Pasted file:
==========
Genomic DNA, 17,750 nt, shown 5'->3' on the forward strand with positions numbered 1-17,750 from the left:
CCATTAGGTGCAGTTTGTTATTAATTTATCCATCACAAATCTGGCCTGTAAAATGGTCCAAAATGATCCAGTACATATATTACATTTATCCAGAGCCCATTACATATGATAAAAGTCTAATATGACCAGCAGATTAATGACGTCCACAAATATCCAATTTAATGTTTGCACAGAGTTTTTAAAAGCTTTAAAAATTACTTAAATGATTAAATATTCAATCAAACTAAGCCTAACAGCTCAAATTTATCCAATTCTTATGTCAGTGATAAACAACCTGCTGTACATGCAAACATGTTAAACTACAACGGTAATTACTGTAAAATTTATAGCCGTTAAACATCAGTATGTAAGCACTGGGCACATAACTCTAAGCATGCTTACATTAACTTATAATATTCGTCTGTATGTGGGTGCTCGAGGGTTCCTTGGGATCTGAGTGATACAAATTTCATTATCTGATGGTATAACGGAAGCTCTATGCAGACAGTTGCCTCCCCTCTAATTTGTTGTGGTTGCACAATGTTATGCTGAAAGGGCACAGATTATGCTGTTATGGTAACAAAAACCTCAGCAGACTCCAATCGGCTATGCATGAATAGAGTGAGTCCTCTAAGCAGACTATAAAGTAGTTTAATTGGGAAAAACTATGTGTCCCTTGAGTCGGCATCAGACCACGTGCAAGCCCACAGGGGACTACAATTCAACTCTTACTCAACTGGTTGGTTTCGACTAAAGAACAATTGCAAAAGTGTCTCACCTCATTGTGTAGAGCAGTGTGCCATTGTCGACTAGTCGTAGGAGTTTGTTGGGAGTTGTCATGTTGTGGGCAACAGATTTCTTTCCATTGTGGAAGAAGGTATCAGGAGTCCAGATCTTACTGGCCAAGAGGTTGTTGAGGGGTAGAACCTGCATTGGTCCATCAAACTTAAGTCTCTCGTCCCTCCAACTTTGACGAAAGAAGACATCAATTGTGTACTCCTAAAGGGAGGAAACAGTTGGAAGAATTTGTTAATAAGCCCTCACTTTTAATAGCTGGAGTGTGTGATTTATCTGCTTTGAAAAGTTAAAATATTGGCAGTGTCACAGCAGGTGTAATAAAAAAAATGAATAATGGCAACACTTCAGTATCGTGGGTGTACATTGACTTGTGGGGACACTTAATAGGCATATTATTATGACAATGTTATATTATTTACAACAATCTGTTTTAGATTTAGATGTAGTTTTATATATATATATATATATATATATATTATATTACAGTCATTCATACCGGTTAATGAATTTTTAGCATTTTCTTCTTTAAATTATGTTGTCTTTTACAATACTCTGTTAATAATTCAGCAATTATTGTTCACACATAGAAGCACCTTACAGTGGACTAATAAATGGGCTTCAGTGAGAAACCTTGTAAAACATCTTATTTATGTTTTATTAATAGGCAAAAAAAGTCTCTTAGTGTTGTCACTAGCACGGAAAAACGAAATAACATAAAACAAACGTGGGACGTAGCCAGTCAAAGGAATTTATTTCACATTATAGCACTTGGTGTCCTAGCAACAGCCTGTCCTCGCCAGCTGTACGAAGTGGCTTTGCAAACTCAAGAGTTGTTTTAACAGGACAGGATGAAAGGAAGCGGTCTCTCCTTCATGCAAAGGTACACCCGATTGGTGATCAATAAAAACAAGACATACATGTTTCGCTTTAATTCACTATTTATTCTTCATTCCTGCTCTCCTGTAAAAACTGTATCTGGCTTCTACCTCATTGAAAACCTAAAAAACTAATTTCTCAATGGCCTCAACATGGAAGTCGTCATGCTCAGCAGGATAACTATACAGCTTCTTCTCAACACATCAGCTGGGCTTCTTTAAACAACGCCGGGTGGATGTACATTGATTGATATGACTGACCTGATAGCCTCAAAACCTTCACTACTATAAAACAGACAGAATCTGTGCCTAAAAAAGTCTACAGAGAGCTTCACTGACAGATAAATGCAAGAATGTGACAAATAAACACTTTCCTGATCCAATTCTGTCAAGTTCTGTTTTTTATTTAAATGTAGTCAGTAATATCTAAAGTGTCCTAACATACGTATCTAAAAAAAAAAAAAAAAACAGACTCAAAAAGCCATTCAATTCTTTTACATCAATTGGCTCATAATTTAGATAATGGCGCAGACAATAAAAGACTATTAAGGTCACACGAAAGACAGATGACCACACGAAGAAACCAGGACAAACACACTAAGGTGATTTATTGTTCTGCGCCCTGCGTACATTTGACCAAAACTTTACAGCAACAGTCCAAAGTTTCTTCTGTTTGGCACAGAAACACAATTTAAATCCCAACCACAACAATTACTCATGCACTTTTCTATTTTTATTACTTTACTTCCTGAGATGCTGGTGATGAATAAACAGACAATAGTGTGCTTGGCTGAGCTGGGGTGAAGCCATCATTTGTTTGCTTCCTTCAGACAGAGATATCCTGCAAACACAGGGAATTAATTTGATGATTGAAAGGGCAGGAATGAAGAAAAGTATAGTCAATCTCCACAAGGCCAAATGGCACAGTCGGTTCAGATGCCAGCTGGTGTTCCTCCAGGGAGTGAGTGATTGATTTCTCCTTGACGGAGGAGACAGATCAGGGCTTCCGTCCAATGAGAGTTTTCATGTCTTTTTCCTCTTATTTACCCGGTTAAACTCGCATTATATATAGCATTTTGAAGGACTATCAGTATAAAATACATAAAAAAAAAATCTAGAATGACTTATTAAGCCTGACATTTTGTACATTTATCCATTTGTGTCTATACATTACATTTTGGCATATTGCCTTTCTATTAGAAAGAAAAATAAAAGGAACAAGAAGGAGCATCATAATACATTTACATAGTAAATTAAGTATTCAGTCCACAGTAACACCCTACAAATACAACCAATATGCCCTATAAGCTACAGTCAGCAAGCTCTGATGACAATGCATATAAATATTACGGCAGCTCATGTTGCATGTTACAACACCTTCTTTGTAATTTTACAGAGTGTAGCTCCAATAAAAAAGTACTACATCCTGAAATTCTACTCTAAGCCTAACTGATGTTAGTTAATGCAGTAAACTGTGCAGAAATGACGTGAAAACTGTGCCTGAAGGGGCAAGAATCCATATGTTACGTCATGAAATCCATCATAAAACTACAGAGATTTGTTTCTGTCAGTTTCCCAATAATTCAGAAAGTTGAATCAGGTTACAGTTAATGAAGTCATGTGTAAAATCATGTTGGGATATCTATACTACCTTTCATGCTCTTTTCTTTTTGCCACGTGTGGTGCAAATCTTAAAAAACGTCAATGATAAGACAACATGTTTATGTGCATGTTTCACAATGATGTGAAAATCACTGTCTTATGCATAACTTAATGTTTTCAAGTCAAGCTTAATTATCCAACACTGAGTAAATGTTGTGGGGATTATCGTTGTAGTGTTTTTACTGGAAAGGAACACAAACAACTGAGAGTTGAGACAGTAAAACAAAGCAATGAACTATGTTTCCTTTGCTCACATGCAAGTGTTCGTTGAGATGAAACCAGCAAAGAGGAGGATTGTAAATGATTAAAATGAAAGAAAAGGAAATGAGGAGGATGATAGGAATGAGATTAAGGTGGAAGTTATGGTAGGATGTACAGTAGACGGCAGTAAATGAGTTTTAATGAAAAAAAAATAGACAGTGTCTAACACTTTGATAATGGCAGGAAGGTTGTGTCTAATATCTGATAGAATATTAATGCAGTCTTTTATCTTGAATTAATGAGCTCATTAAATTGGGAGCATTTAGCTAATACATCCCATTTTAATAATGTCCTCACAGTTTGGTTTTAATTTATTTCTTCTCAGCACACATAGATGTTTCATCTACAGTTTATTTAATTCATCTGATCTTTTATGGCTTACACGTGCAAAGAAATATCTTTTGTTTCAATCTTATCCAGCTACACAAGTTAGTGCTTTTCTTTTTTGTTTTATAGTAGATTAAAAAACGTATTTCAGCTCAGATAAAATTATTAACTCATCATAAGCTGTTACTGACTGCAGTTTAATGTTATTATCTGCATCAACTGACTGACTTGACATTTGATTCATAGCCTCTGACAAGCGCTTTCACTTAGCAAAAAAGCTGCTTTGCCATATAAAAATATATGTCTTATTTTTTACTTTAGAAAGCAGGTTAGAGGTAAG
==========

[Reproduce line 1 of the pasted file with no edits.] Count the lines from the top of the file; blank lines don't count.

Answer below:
Genomic DNA, 17,750 nt, shown 5'->3' on the forward strand with positions numbered 1-17,750 from the left: